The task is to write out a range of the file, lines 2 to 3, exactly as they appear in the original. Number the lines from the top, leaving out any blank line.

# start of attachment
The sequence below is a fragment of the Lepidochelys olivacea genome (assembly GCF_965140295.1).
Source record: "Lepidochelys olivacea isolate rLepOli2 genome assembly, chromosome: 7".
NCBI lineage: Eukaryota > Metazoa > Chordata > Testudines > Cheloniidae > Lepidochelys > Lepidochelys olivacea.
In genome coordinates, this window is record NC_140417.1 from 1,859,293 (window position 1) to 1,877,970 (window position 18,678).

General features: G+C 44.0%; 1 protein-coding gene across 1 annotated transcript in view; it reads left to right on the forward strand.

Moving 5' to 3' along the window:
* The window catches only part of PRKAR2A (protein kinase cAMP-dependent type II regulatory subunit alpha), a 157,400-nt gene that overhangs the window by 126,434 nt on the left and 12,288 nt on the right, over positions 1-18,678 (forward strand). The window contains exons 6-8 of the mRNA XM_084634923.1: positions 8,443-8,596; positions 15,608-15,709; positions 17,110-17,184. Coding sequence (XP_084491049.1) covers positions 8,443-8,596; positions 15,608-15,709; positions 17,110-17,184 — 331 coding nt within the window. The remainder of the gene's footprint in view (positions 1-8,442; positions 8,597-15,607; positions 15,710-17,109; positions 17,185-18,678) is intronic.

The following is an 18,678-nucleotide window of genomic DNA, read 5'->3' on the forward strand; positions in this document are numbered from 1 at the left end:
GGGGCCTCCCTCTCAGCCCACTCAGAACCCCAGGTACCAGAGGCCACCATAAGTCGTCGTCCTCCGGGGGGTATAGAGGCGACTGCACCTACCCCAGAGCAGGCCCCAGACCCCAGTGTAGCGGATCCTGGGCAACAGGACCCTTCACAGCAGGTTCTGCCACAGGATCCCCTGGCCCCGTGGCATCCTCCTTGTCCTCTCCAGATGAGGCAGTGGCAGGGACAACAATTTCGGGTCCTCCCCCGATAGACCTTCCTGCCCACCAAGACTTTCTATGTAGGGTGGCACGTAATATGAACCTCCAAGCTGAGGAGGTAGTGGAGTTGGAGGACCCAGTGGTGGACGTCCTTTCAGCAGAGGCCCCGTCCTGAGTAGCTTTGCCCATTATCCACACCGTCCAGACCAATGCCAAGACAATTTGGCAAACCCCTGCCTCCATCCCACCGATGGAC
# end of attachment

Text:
Source record: "Lepidochelys olivacea isolate rLepOli2 genome assembly, chromosome: 7".
NCBI lineage: Eukaryota > Metazoa > Chordata > Testudines > Cheloniidae > Lepidochelys > Lepidochelys olivacea.